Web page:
Quinto is a game of rolling dice and pushing your luck.
Each player has a sheet of paper with three rows – orange, yellow, purple – you’ll be filling in with numbers by rolling the three dice: orange, yellow and purple! On everyone else’s turn you can choose to add a number or ignore it. On your own turn you must add a number somewhere (though you may reroll all the dice once if you don’t like the result) and if you can’t legally do so, you mark up a forfeit instead.
You can add a number anywhere you like in the rows, as long as you follow some basic rules: each row must have numbers in ascending order, from left to right. When a number is added to any row, it cannot match any number directly above or beneath it in the other rows. The pentagonal spaces (there are only a few) will score their face value at the end of the game, whereas the rows themselves score in the following ways: if a row is complete, then you score the number value of the space furthest right. If it’s incomplete, you score a point per space you’ve filled in that row.
You can allow for filling in the left-most (i.e. lowest) spaces by rolling just two, or only one, dice, but if you do so you can only add a number into a colour row that matches the colour of the die/dice you just rolled. As the game goes by, it gets harder and harder to fill your spaces!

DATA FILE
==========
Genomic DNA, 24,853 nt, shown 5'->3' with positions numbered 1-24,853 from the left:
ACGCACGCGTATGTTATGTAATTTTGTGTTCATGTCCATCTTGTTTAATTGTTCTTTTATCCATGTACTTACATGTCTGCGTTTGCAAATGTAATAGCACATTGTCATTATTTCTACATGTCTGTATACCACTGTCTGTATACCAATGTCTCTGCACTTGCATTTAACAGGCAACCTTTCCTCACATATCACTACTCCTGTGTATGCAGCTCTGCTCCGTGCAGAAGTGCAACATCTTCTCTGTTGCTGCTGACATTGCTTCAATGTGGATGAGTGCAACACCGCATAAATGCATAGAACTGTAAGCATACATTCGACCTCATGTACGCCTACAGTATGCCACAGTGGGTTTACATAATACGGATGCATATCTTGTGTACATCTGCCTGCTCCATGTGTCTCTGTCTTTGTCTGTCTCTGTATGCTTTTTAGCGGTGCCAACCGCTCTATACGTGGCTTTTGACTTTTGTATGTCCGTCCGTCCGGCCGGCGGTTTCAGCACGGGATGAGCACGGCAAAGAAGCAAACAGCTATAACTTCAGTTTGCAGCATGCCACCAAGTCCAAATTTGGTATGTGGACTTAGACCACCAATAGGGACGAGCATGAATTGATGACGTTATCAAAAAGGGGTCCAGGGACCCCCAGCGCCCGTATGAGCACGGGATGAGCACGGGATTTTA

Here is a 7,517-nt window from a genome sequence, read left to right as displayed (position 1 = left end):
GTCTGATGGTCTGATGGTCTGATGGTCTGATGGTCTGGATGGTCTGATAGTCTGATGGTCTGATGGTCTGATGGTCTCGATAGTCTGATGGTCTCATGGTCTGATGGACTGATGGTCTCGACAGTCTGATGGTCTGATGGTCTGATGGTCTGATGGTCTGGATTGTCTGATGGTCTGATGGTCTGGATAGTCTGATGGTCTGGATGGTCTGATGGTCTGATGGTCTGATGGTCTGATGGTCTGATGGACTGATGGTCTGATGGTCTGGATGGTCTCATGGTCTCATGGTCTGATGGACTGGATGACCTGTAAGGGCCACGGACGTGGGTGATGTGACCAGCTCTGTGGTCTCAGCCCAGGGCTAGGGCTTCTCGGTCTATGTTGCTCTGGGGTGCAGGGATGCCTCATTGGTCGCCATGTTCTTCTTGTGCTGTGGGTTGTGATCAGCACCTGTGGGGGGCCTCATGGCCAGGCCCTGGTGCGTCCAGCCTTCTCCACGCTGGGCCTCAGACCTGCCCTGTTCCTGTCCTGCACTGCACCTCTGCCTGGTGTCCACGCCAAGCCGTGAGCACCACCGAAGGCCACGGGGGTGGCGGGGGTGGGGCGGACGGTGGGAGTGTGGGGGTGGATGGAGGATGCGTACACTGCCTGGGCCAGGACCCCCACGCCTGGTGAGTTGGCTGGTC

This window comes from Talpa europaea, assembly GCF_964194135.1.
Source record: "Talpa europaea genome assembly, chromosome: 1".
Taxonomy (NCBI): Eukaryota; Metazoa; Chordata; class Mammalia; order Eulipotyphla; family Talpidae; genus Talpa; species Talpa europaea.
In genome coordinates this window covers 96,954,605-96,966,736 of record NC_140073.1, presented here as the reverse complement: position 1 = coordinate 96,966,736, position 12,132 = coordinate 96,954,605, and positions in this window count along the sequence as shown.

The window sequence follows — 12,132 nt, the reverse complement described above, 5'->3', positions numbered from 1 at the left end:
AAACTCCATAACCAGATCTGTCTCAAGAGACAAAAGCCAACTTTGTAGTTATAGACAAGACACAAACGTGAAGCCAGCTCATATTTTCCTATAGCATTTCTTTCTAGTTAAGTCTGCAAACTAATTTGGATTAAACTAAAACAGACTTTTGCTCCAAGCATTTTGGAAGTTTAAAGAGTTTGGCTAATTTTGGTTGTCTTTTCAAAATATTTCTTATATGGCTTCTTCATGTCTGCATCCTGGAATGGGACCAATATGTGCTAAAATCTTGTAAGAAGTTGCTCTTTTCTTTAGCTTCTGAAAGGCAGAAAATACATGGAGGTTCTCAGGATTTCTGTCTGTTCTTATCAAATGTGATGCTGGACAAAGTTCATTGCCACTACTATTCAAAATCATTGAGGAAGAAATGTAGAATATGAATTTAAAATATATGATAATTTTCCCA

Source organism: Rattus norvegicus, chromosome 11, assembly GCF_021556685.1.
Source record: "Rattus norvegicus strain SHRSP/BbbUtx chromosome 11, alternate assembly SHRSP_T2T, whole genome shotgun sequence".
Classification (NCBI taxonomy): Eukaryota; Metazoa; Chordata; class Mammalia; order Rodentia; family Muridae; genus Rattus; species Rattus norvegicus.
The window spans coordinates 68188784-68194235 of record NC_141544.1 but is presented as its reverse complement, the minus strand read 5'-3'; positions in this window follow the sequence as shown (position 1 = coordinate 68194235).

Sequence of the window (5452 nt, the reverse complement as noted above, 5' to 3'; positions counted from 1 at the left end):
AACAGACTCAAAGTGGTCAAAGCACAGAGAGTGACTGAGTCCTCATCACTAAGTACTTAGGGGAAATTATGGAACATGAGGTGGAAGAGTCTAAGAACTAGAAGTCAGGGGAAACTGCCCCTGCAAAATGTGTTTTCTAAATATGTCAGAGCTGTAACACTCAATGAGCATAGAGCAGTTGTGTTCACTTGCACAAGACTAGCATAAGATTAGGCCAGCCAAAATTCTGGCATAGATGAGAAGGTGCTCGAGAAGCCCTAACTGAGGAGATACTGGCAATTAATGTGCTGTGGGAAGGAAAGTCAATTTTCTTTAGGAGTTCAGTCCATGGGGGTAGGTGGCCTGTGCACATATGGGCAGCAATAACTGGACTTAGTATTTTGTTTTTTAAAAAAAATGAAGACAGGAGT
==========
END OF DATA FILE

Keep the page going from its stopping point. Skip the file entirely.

As soon as at least one player has either completed two entire rows or taken four forfeits, the game will end. Beware those forfeits – each one is -5 points!
We tend to be fans of these ‘roll-and-write’ games and Qwinto is certainly no exception. The rules make it very accessible, but it’s not a mindless luck-based thing: to be sure, there’s a wide seam of chance running through it, but it’s manageable to an extent, albeit to an ever-decreasing degree!
It's certainly possible to peer around the table, see what the other players desperately need, and choose dice to minimise their success. But to be honest it's far more likely you're caught in the closing net of your own circumstances.
None - play is simultaneous and pretty simple.
Rules-wise the brain-burning is all but non-existent. The only thinking time here is about how safe or risky you want to play.
It's kind of a one-note game, but a fun one all the same. The dice are obviously random but there's some decision-making too, and the real juice in the game is the tension of hoping you'll roll what you need when your carefully laid plans begin to unravel.